10,000 miles and ten years of the National Cycle Network – what’s next?
It is now more than ten years since I first spoke at a meeting of Cambridge Cycling Campaign and met many of the tremendously hard-working members. For me the meeting was memorable not for my talk or even, I am afraid, the people that I met. No, it was the sheets of paper being circulated at the meeting that I remember best.
They were to form a petition calling for a new foot/cycle bridge over the A14 at Milton. I wonder how many people at that meeting seriously expected it to happen, after all those years of campaigning, and how many people at that time would have expected the National Cycle Network 10,000 mile celebrations to happen in Cambridgeshire in 2005?
Ten years and 10,000 miles later, Cambridgeshire was indeed the focus of national attention and a very successful few days of events, with a small fraction of that 10,000 miles being the Jane Coston Bridge, carrying National Cycle Network Route 11 over the A14 at Milton.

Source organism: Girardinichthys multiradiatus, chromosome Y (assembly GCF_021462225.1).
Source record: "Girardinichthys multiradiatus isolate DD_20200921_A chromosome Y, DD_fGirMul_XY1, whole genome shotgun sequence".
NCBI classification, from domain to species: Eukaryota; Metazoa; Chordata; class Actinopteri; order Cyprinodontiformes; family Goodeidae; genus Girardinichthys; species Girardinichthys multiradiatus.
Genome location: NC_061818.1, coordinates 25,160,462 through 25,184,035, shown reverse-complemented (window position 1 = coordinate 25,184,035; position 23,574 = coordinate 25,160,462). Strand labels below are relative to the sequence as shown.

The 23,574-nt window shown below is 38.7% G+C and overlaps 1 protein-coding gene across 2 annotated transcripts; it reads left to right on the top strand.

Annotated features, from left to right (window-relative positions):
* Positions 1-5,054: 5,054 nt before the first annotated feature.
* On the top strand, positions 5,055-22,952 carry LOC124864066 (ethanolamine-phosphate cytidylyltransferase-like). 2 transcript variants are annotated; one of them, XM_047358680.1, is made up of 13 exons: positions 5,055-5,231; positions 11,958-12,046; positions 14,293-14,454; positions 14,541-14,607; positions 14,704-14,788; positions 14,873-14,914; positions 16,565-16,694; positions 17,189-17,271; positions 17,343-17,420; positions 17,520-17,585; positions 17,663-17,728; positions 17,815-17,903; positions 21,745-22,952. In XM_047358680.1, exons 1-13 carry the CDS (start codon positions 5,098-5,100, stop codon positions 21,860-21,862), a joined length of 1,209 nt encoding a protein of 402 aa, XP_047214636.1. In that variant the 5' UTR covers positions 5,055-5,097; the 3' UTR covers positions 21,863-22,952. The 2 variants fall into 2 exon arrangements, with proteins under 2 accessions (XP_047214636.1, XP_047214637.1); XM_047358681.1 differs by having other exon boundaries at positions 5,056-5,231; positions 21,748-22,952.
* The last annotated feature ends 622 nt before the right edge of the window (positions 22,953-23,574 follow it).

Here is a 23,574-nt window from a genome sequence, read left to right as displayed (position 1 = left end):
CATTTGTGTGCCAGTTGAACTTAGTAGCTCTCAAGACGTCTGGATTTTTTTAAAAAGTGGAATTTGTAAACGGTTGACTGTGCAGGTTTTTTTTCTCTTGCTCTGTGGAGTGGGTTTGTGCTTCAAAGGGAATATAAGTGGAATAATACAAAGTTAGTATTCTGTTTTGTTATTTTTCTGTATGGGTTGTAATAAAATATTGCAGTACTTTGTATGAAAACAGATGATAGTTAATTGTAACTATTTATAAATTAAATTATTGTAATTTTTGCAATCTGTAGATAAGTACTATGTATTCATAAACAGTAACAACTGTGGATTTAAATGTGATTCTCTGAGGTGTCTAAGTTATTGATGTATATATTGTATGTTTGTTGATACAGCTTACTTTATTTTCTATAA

September 2005 represented a major milestone in the history of Sustrans, while for Cambridge and Cambridgeshire this was probably the first time that cycling had achieved such high profile.
In the years up to 2000 it was obvious that there were a number of glaring gaps in the Network in the East of England and particularly around Cambridge. This, combined with the enthusiasm of the County Council, was why Cambridgeshire was chosen as the focus of events in 2005. A glance at the Network now shows that most of the gaps have been filled. For instance:
- Route 11 is now signed from King’s Lynn to Stansted Mountfitchet (Essex), via Cambridge.
- Route 51 is now signed from Huntingdon to Newmarket via Cambridge.
- Route 63 is now signed from Peterborough to Wisbech.
- Route 12 is now signed from Alconbury to Peterborough.
These are great achievements and are the result of some major progress over recent years, but this does not mean that the routes are finished.